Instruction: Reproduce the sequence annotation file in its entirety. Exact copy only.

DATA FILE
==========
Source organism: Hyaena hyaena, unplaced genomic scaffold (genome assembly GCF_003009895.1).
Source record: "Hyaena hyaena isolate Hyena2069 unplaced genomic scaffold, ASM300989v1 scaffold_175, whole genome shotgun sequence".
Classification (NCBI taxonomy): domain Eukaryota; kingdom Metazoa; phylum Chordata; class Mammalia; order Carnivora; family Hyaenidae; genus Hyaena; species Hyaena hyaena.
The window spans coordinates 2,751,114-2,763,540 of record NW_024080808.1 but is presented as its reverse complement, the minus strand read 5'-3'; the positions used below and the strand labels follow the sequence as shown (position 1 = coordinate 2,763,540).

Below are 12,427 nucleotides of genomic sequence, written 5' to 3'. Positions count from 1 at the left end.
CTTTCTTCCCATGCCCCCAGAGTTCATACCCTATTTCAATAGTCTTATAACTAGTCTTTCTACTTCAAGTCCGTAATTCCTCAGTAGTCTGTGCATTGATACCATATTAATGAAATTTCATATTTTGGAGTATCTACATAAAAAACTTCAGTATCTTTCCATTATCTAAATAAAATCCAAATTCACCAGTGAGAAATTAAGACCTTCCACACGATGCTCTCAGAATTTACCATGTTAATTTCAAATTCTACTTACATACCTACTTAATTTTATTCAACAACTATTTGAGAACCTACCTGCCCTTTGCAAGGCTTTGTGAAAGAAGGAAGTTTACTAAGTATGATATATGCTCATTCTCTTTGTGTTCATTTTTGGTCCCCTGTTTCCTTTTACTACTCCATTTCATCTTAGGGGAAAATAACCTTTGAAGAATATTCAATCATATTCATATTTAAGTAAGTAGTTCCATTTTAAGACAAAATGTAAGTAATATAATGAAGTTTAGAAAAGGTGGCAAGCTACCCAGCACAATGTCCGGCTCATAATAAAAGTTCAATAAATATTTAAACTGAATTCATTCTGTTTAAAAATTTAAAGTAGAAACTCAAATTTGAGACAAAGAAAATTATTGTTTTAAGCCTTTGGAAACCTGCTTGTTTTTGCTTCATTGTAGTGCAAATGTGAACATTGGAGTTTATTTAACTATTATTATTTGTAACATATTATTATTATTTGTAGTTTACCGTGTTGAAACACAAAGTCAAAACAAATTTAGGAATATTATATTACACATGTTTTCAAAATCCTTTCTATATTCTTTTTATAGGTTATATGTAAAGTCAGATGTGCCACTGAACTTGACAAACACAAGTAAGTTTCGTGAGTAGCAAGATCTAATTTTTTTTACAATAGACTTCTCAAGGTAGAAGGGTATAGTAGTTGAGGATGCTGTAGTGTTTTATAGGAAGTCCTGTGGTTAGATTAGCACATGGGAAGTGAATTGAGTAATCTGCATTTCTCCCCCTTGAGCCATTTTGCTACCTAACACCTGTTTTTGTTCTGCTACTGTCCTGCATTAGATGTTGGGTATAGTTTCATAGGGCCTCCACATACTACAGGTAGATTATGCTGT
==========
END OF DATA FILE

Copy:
Source organism: Hyaena hyaena, unplaced genomic scaffold (genome assembly GCF_003009895.1).
Source record: "Hyaena hyaena isolate Hyena2069 unplaced genomic scaffold, ASM300989v1 scaffold_175, whole genome shotgun sequence".
Classification (NCBI taxonomy): domain Eukaryota; kingdom Metazoa; phylum Chordata; class Mammalia; order Carnivora; family Hyaenidae; genus Hyaena; species Hyaena hyaena.
The window spans coordinates 2,751,114-2,763,540 of record NW_024080808.1 but is presented as its reverse complement, the minus strand read 5'-3'; the positions used below and the strand labels follow the sequence as shown (position 1 = coordinate 2,763,540).

Below are 12,427 nucleotides of genomic sequence, written 5' to 3'. Positions count from 1 at the left end.
CTTTCTTCCCATGCCCCCAGAGTTCATACCCTATTTCAATAGTCTTATAACTAGTCTTTCTACTTCAAGTCCGTAATTCCTCAGTAGTCTGTGCATTGATACCATATTAATGAAATTTCATATTTTGGAGTATCTACATAAAAAACTTCAGTATCTTTCCATTATCTAAATAAAATCCAAATTCACCAGTGAGAAATTAAGACCTTCCACACGATGCTCTCAGAATTTACCATGTTAATTTCAAATTCTACTTACATACCTACTTAATTTTATTCAACAACTATTTGAGAACCTACCTGCCCTTTGCAAGGCTTTGTGAAAGAAGGAAGTTTACTAAGTATGATATATGCTCATTCTCTTTGTGTTCATTTTTGGTCCCCTGTTTCCTTTTACTACTCCATTTCATCTTAGGGGAAAATAACCTTTGAAGAATATTCAATCATATTCATATTTAAGTAAGTAGTTCCATTTTAAGACAAAATGTAAGTAATATAATGAAGTTTAGAAAAGGTGGCAAGCTACCCAGCACAATGTCCGGCTCATAATAAAAGTTCAATAAATATTTAAACTGAATTCATTCTGTTTAAAAATTTAAAGTAGAAACTCAAATTTGAGACAAAGAAAATTATTGTTTTAAGCCTTTGGAAACCTGCTTGTTTTTGCTTCATTGTAGTGCAAATGTGAACATTGGAGTTTATTTAACTATTATTATTTGTAACATATTATTATTATTTGTAGTTTACCGTGTTGAAACACAAAGTCAAAACAAATTTAGGAATATTATATTACACATGTTTTCAAAATCCTTTCTATATTCTTTTTATAGGTTATATGTAAAGTCAGATGTGCCACTGAACTTGACAAACACAAGTAAGTTTCGTGAGTAGCAAGATCTAATTTTTTTTACAATAGACTTCTCAAGGTAGAAGGGTATAGTAGTTGAGGATGCTGTAGTGTTTTATAGGAAGTCCTGTGGTTAGATTAGCACATGGGAAGTGAATTGAGTAATCTGCATTTCTCCCCCTTGAGCCATTTTGCTACCTAACACCTGTTTTTGTTCTGCTACTGTCCTGCATTAGATGTTGGGTATAGTTTCATAGGGCCTCCACATACTACAGGTAGATTATGCTGT